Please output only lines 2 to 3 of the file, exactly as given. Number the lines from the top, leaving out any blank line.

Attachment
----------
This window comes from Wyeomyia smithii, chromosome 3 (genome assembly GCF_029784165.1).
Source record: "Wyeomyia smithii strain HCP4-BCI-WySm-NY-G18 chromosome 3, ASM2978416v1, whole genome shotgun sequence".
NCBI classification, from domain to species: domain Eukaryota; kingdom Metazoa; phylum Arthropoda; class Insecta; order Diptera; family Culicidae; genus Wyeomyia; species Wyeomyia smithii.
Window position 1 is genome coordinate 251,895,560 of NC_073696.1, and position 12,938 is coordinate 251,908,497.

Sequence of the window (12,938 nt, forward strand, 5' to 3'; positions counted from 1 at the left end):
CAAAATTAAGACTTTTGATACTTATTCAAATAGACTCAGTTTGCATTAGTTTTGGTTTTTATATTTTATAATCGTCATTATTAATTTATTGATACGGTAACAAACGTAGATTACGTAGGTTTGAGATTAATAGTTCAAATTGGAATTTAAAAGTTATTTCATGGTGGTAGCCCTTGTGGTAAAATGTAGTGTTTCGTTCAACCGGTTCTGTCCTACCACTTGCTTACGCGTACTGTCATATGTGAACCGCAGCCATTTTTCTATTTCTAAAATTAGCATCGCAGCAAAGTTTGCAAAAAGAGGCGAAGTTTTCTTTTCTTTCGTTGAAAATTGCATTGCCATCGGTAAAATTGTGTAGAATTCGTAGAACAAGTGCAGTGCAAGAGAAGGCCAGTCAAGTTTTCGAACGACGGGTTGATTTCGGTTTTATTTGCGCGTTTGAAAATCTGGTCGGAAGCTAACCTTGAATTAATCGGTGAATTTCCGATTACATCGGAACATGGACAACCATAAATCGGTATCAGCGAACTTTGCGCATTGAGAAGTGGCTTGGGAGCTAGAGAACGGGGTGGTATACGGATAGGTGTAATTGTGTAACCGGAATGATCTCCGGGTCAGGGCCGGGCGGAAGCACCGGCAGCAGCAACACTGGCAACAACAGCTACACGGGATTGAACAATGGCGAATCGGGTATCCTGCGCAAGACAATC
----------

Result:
Source record: "Wyeomyia smithii strain HCP4-BCI-WySm-NY-G18 chromosome 3, ASM2978416v1, whole genome shotgun sequence".
NCBI classification, from domain to species: domain Eukaryota; kingdom Metazoa; phylum Arthropoda; class Insecta; order Diptera; family Culicidae; genus Wyeomyia; species Wyeomyia smithii.